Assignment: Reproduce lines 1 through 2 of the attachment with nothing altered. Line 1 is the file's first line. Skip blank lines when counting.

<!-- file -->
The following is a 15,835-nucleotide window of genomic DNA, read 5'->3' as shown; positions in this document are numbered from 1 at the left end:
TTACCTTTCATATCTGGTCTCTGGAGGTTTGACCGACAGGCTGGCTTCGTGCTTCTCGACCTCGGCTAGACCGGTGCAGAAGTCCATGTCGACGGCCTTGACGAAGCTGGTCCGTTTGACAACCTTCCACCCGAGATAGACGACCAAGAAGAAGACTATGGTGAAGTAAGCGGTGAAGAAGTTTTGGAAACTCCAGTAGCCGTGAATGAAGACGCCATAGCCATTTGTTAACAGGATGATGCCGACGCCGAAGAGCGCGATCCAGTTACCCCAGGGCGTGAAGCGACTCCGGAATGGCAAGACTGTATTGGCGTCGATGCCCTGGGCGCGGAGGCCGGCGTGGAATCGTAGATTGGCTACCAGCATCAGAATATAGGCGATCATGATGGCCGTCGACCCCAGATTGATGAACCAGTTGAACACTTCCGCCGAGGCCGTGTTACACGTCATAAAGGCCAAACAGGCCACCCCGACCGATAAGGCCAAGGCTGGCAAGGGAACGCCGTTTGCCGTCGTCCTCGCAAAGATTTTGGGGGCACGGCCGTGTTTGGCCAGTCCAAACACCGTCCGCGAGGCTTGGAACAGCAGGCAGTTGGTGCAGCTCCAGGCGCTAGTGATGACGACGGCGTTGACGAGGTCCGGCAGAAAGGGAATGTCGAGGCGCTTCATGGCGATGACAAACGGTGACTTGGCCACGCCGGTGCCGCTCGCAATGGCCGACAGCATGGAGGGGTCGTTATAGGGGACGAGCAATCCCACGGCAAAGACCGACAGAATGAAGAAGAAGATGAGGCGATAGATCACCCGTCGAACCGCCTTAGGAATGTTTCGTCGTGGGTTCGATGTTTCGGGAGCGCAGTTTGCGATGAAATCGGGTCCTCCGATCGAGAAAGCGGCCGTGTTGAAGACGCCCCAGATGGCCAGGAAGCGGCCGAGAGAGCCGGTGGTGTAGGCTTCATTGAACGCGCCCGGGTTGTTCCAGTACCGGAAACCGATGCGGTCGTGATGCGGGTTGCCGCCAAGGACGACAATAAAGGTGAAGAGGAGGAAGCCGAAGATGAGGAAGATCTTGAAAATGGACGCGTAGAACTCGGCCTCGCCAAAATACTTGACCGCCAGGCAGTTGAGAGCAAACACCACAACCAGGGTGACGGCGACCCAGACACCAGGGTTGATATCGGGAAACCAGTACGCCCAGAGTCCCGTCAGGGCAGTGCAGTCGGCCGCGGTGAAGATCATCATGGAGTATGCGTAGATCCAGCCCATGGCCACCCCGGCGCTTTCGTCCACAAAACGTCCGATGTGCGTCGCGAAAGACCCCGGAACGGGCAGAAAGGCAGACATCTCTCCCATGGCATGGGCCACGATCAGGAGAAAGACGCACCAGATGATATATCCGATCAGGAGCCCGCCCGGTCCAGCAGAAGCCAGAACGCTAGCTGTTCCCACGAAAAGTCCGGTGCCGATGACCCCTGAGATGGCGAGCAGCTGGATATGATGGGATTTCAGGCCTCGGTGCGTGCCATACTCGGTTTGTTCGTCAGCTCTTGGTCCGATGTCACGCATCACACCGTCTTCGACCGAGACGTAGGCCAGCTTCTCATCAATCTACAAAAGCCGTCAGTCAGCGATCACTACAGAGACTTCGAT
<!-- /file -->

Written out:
The following is a 15,835-nucleotide window of genomic DNA, read 5'->3' as shown; positions in this document are numbered from 1 at the left end:
TTACCTTTCATATCTGGTCTCTGGAGGTTTGACCGACAGGCTGGCTTCGTGCTTCTCGACCTCGGCTAGACCGGTGCAGAAGTCCATGTCGACGGCCTTGACGAAGCTGGTCCGTTTGACAACCTTCCACCCGAGATAGACGACCAAGAAGAAGACTATGGTGAAGTAAGCGGTGAAGAAGTTTTGGAAACTCCAGTAGCCGTGAATGAAGACGCCATAGCCATTTGTTAACAGGATGATGCCGACGCCGAAGAGCGCGATCCAGTTACCCCAGGGCGTGAAGCGACTCCGGAATGGCAAGACTGTATTGGCGTCGATGCCCTGGGCGCGGAGGCCGGCGTGGAATCGTAGATTGGCTACCAGCATCAGAATATAGGCGATCATGATGGCCGTCGACCCCAGATTGATGAACCAGTTGAACACTTCCGCCGAGGCCGTGTTACACGTCATAAAGGCCAAACAGGCCACCCCGACCGATAAGGCCAAGGCTGGCAAGGGAACGCCGTTTGCCGTCGTCCTCGCAAAGATTTTGGGGGCACGGCCGTGTTTGGCCAGTCCAAACACCGTCCGCGAGGCTTGGAACAGCAGGCAGTTGGTGCAGCTCCAGGCGCTAGTGATGACGACGGCGTTGACGAGGTCCGGCAGAAAGGGAATGTCGAGGCGCTTCATGGCGATGACAAACGGTGACTTGGCCACGCCGGTGCCGCTCGCAATGGCCGACAGCATGGAGGGGTCGTTATAGGGGACGAGCAATCCCACGGCAAAGACCGACAGAATGAAGAAGAAGATGAGGCGATAGATCACCCGTCGAACCGCCTTAGGAATGTTTCGTCGTGGGTTCGATGTTTCGGGAGCGCAGTTTGCGATGAAATCGGGTCCTCCGATCGAGAAAGCGGCCGTGTTGAAGACGCCCCAGATGGCCAGGAAGCGGCCGAGAGAGCCGGTGGTGTAGGCTTCATTGAACGCGCCCGGGTTGTTCCAGTACCGGAAACCGATGCGGTCGTGATGCGGGTTGCCGCCAAGGACGACAATAAAGGTGAAGAGGAGGAAGCCGAAGATGAGGAAGATCTTGAAAATGGACGCGTAGAACTCGGCCTCGCCAAAATACTTGACCGCCAGGCAGTTGAGAGCAAACACCACAACCAGGGTGACGGCGACCCAGACACCAGGGTTGATATCGGGAAACCAGTACGCCCAGAGTCCCGTCAGGGCAGTGCAGTCGGCCGCGGTGAAGATCATCATGGAGTATGCGTAGATCCAGCCCATGGCCACCCCGGCGCTTTCGTCCACAAAACGTCCGATGTGCGTCGCGAAAGACCCCGGAACGGGCAGAAAGGCAGACATCTCTCCCATGGCATGGGCCACGATCAGGAGAAAGACGCACCAGATGATATATCCGATCAGGAGCCCGCCCGGTCCAGCAGAAGCCAGAACGCTAGCTGTTCCCACGAAAAGTCCGGTGCCGATGACCCCTGAGATGGCGAGCAGCTGGATATGATGGGATTTCAGGCCTCGGTGCGTGCCATACTCGGTTTGTTCGTCAGCTCTTGGTCCGATGTCACGCATCACACCGTCTTCGACCGAGACGTAGGCCAGCTTCTCATCAATCTACAAAAGCCGTCAGTCAGCGATCACTACAGAGACTTCGAT